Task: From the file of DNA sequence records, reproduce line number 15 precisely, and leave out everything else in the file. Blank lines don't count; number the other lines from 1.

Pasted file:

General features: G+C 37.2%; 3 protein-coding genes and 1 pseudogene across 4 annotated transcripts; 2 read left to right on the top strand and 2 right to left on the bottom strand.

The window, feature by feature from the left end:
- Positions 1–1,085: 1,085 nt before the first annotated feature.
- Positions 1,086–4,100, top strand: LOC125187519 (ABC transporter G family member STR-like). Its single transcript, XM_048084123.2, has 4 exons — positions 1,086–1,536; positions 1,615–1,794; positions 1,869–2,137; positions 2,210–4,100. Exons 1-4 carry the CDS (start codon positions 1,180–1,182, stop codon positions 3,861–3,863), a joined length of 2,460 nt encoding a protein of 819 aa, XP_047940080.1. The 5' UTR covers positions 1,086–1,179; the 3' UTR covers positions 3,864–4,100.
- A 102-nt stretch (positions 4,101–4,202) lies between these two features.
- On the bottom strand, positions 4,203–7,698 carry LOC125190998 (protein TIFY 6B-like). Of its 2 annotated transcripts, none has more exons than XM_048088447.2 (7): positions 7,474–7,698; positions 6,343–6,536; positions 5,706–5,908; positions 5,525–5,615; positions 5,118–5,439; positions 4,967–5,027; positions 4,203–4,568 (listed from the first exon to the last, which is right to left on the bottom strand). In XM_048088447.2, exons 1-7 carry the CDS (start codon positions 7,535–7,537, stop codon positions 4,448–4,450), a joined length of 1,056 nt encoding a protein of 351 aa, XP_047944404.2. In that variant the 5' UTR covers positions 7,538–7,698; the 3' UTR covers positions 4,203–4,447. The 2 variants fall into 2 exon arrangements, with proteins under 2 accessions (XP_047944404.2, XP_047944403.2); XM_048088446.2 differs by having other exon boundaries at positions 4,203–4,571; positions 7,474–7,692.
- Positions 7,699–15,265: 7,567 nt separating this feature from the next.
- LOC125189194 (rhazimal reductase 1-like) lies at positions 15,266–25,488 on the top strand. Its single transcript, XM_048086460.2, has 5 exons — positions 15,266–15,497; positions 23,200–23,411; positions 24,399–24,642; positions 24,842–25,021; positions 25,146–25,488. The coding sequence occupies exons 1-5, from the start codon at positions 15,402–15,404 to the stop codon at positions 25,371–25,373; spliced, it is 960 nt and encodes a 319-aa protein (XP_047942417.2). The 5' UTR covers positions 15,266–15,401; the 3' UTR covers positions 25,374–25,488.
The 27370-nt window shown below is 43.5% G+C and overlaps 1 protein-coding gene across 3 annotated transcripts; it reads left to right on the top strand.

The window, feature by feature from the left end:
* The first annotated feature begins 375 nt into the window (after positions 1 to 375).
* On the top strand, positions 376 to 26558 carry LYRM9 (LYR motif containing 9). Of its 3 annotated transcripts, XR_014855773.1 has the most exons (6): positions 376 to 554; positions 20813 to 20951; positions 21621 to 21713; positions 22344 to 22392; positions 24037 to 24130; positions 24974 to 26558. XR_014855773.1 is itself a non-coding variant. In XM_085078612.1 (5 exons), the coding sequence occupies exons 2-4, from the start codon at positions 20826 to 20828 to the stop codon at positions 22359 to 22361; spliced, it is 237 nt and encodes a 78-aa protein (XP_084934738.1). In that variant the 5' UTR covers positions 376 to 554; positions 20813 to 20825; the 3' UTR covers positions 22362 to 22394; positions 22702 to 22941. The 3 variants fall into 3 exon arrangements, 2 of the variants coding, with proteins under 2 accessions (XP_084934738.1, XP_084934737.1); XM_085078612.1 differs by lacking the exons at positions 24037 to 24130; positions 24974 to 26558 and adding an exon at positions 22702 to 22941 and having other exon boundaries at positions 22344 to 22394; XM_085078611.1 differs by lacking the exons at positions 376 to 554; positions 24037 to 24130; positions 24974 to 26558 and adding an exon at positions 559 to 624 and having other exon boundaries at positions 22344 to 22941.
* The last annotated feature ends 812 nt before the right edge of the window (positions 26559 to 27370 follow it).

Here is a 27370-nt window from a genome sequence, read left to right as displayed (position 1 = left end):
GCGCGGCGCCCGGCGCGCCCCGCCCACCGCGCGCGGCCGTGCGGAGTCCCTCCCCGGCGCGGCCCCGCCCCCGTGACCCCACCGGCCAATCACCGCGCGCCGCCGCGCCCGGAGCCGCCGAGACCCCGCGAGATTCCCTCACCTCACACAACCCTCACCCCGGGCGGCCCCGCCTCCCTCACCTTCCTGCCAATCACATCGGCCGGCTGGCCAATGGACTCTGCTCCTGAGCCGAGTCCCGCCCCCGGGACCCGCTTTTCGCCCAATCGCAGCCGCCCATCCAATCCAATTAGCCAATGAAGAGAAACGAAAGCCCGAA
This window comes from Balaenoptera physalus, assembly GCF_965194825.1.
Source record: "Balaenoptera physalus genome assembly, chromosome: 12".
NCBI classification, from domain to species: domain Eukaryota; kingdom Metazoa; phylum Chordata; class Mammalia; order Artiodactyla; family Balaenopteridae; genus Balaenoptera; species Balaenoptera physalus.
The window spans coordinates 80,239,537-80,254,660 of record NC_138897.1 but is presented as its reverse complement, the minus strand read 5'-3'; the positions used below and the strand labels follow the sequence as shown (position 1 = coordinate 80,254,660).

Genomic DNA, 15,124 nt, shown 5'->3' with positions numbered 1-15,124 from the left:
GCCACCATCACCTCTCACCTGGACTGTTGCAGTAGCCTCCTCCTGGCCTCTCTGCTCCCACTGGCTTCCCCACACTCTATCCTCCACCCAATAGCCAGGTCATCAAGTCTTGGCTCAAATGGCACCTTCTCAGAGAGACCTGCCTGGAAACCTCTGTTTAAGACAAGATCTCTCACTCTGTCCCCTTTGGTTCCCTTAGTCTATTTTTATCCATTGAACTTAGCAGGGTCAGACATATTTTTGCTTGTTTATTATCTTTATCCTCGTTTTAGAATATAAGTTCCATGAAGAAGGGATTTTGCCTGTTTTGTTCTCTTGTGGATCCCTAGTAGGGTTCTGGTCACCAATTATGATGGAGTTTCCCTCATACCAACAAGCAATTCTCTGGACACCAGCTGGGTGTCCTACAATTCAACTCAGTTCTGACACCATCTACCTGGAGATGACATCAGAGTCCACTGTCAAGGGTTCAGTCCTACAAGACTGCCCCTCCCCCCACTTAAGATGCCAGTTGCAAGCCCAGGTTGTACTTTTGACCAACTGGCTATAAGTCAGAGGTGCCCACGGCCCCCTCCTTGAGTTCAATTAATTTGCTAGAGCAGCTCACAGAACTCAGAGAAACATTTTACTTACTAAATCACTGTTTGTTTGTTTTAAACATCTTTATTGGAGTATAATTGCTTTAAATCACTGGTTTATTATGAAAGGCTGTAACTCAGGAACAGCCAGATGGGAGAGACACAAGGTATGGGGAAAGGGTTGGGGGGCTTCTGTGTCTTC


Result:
GCGCGGCGCCCGGCGCGCCCCGCCCACCGCGCGCGGCCGTGCGGAGTCCCTCCCCGGCGCGGCCCCGCCCCCGTGACCCCACCGGCCAATCACCGCGCGCCGCCGCGCCCGGAGCCGCCGAGACCCCGCGAGATTCCCTCACCTCACACAACCCTCACCCCGGGCGGCCCCGCCTCCCTCACCTTCCTGCCAATCACATCGGCCGGCTGGCCAATGGACTCTGCTCCTGAGCCGAGTCCCGCCCCCGGGACCCGCTTTTCGCCCAATCGCAGCCGCCCATCCAATCCAATTAGCCAATGAAGAGAAACGAAAGCCCGAA